With deep sadness,
Greg Hamot, director of the UI Center for Human Rights
Without Rex, the Center for Human Rights might not have come into being at all. At the very beginning, he generously gave it a home in his Global Studies office and later worked hard to help get it established within IP where it has been ever since. Completely committed to the promotion and protection of human rights at home and abroad, he was the consummate team player for the cause, and for this reason among many will be sorely missed.
– Burns Weston, the Bessie Dutton Murray Distinguished Professor of Law Emeritus, Senior Scholar, and UI Center for Human Rights founding director
I have known Rex Honey as a passionate person, passionate about his family and about his work as a professor, mentor, and colleague in the Geography Department and in the Association of American Geographers. He was a world traveler, eager to understand how life was in many parts of the world. He became an expert on the interplay of cultural patterns and human rights, always seeking to understand the role of human rights objectives in the actual living patterns of people.
Rex’s interest in geography, originally in the analysis of jurisdictions, grew to consider the interplay of ethics, justice and the use of space, gradually merging into concerns with environmental justice.
We shared many times together, whether in his office talking over my dissertation or issues in the world of geography, at conferences, or on the way to and from these conferences. He was always full of drive, hope, a sense of youthfulness, an ability to provide leadership, and an amazing capacity to recall detail.
I recall going together to the state Capitol to speak out against the death penalty. At that point, I was a minister, Rex a professor. He delivered the more stirring message, I delivered the more factual one.
I recall going to Hawaii for an AAG conference. He arranged for a suite large enough for my wife and I, his father-in-law, and his wife and himself. On Easter morning we drove from sea level to the top of the 12,000 foot mountain on Maui to see the sunrise. We did but just for a split second as it was a very cloudy day. Still, it was a major adventure.
My first class with Rex was on the geography of Europe. He set us loose on a country we were to become “experts” in. I chose Yugoslavia just as it was breaking apart. It was a great experience digging into its past and its politics.
Rex had been a quarterback in his youth, and always remained a quarterback, calling signals and rallying his team to play the best they could. He always seemed to be at the top of his game.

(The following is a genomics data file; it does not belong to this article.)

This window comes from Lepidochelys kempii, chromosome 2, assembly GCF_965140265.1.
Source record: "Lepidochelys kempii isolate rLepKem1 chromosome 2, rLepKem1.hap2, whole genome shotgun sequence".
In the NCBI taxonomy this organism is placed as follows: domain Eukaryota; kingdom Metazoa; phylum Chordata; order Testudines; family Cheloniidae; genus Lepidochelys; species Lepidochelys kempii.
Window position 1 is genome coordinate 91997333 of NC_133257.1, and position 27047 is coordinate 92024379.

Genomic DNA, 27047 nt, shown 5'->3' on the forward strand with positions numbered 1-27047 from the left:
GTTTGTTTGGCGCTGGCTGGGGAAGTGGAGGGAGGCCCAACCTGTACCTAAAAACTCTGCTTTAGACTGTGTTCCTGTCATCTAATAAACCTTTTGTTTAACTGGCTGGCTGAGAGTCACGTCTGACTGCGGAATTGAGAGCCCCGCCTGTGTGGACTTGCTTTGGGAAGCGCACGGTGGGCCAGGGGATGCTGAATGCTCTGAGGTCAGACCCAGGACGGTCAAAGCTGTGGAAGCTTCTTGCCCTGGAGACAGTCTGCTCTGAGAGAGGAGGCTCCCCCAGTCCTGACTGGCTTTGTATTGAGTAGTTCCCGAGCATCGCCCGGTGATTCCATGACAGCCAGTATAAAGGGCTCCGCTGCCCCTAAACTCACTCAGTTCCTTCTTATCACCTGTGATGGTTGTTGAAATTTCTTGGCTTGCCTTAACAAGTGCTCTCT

I have benefited greatly from his life, and grieve greatly his untimely death.
– Dr. Jeremy Brigham, adjunct assistant professor, UI International Programs
When I think of Rex’s contributions to International Programs, I think above all about the extraordinary dedication he had to students. Before our current International Studies B.A. degree was created in the early 2000s, Rex was a founder and devoted supporter of global studies. Since the creation of the International Studies, he has mentored more undergraduate students than any other faculty in any department at the University. The energy and enthusiasm he put into his work with students–both graduate and undergraduate–was without measure. Faculty colleagues will miss Rex tremendously. But when I think of the generations of students he has guided through the University of Iowa, the truly exceptional weight of his contributions to the UI come into real focus.
– Downing Thomas, Associate Provost and Dean of International Programs
As a scholar, teacher, and colleague, Rex Honey attended to so many thematic and programmatic needs that it is difficult to imagine how the University of Iowa will cover these areas without him. He was exceedingly unselfish with his time and energies, and invested them where he saw the greatest need. Although not trained as an Africanist, Rex stepped up to lead the African Studies Program several times over the years when no one else was in a position to do so, and he routinely taught courses in Middle Eastern and African Studies on an overload basis because he felt it important that they continue to be offered. He believed in and exemplified interdisciplinary collaboration, and he saw education as training to fight poverty, injustice and intolerance.
– Edward Miner, International Studies Bibliographer, University Libraries